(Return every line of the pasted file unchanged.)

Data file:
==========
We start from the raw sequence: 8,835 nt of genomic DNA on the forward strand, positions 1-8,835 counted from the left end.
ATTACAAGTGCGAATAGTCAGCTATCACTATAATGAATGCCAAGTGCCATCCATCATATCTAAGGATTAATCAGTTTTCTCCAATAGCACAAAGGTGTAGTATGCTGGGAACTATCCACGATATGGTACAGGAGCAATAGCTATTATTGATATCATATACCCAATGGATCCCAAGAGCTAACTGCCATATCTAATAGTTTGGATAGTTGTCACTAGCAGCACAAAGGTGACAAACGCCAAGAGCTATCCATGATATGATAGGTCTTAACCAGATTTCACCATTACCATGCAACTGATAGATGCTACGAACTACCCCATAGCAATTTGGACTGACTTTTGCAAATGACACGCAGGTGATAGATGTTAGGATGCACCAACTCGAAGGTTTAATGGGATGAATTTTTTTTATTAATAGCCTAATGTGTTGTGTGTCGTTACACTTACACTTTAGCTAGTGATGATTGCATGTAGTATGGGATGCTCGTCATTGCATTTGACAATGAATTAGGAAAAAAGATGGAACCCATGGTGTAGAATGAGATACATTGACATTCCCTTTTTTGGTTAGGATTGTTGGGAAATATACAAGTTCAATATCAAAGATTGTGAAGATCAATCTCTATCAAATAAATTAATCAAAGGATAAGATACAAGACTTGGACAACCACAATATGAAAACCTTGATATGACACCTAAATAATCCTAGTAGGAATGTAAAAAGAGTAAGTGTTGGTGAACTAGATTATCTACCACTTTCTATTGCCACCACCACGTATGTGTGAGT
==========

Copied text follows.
We start from the raw sequence: 8,835 nt of genomic DNA on the forward strand, positions 1-8,835 counted from the left end.
ATTACAAGTGCGAATAGTCAGCTATCACTATAATGAATGCCAAGTGCCATCCATCATATCTAAGGATTAATCAGTTTTCTCCAATAGCACAAAGGTGTAGTATGCTGGGAACTATCCACGATATGGTACAGGAGCAATAGCTATTATTGATATCATATACCCAATGGATCCCAAGAGCTAACTGCCATATCTAATAGTTTGGATAGTTGTCACTAGCAGCACAAAGGTGACAAACGCCAAGAGCTATCCATGATATGATAGGTCTTAACCAGATTTCACCATTACCATGCAACTGATAGATGCTACGAACTACCCCATAGCAATTTGGACTGACTTTTGCAAATGACACGCAGGTGATAGATGTTAGGATGCACCAACTCGAAGGTTTAATGGGATGAATTTTTTTTATTAATAGCCTAATGTGTTGTGTGTCGTTACACTTACACTTTAGCTAGTGATGATTGCATGTAGTATGGGATGCTCGTCATTGCATTTGACAATGAATTAGGAAAAAAGATGGAACCCATGGTGTAGAATGAGATACATTGACATTCCCTTTTTTGGTTAGGATTGTTGGGAAATATACAAGTTCAATATCAAAGATTGTGAAGATCAATCTCTATCAAATAAATTAATCAAAGGATAAGATACAAGACTTGGACAACCACAATATGAAAACCTTGATATGACACCTAAATAATCCTAGTAGGAATGTAAAAAGAGTAAGTGTTGGTGAACTAGATTATCTACCACTTTCTATTGCCACCACCACGTATGTGTGAGT